Incidence of nontuberculous mycobacterial disease and coinfection with tuberculosis in a tuberculosis-endemic region: A population-based retrospective cohort study

Chin Kuo Lin, Yao Hsu Yang, Mong Liang Lu, Ying Huang Tsai, Meng Jer Hsieh, Yi Chen Lee, Tsu Nai Wang, Yi Lung Chen, Vincent Chin Hung Chen

Research output: Contribution to journalArticlepeer-review

Abstract

Nontuberculous mycobacteria (NTM) infection may interfere in the diagnosis and treatment of tuberculosis (TB) in TB-endemic regions. However, the population-based incidence of NTM disease and NTM-TB coinfection remains unclear. We used Taiwan's National Health Insurance Research Database to identify new diagnoses of NTM disease and TB from 2005 to 2013 and calculated the incidence rate and the proportion of NTM-TB coinfection. The patients with NTM disease or TB were determined by the use of disease codes from International Classification of Diseases, Ninth Revision, Clinical Modification, laboratory mycobacterium examination codes, and antimycobacterial therapy receipts. From 2005 to 2013, the age-adjusted incidence rate of NTM disease increased from 5.3 to 14.8 per 100,000 people per year and the age-adjusted incidence rate of NTM-TB coinfection was around 1.2 to 2.2 per 100,000 people per year. The proportion of NTM- TB coinfection among patients with confirmed TB was 2.8%. Male and older patients had a significantly higher incidence of NTM disease. The effects of urbanization and socioeconomic status (SES) on the incidences of TB and NTM disease were different. Rural living and lower SES were significantly associated with increasing the incidence of confirmed TB but not with that of NTM disease. For NTM disease, those living in the least urbanized area had significantly lower incidence rate ratio than in the highest urbanized area. The incidence of NTM-TB coinfection was higher in older patients and compared with patients aged <45 years, the incidence rate ratio of the patients aged>74 years was 12.5. In TB-endemic Taiwan, the incidence of NTM disease increased from 2005 to 2013. Male gender and old age were risk factors for high incidence of NTM disease. SES did not have a significant effect on the incidence of NTM disease, but rural living was associated with lower incidence of NTM disease. In TB-endemic areas, NTM-TB coinfection could disturb the diagnosis of TB and treatment, especially in elderly patients. Abbreviations: COPD = chronic obstructive pulmonary disease, ICD-9-CM = International Classification of Diseases, Ninth Revision Clinical Modification, IRR = incidence rate ratio, LHID 2005 = longitudinal health insurance database 2005, NHI = National Health Insurance, NHIRD = National Health Insurance Research Database, NTM = nontuberculous mycobacteria, SES = socioeconomic status, TB = tuberculosis.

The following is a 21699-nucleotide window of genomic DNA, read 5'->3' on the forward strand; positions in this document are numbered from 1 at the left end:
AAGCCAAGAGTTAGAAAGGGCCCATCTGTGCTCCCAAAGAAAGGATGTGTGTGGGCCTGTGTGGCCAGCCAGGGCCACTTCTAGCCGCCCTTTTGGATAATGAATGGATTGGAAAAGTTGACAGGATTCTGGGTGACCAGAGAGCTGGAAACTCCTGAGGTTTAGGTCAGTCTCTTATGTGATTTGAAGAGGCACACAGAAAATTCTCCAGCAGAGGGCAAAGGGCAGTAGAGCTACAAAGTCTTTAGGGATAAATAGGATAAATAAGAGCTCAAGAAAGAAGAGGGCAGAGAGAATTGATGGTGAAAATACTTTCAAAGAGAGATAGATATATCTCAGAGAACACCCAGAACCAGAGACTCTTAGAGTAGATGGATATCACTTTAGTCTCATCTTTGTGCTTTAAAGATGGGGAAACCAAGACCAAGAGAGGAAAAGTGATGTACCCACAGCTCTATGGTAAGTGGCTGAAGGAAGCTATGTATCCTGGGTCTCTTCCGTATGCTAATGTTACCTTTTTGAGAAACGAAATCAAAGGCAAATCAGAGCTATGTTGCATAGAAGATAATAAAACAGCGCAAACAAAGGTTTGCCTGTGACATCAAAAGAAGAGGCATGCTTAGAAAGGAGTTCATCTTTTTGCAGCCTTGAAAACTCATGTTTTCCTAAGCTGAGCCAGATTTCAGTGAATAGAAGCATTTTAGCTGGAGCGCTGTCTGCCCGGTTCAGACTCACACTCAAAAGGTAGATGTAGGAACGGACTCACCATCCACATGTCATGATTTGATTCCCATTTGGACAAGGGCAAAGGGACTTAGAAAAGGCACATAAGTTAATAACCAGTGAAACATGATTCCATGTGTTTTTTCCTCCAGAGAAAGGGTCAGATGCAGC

Original languageEnglish
Article numbere23775
JournalMedicine (United States)
Volume99
Issue number52
DOIs
Publication statusPublished - Dec 24 2020

Keywords

  • Coinfection
  • Incidence
  • Nontuberculous mycobacteria
  • Tuberculosis
  • Tuberculosis-endemic region

ASJC Scopus subject areas

  • Medicine(all)

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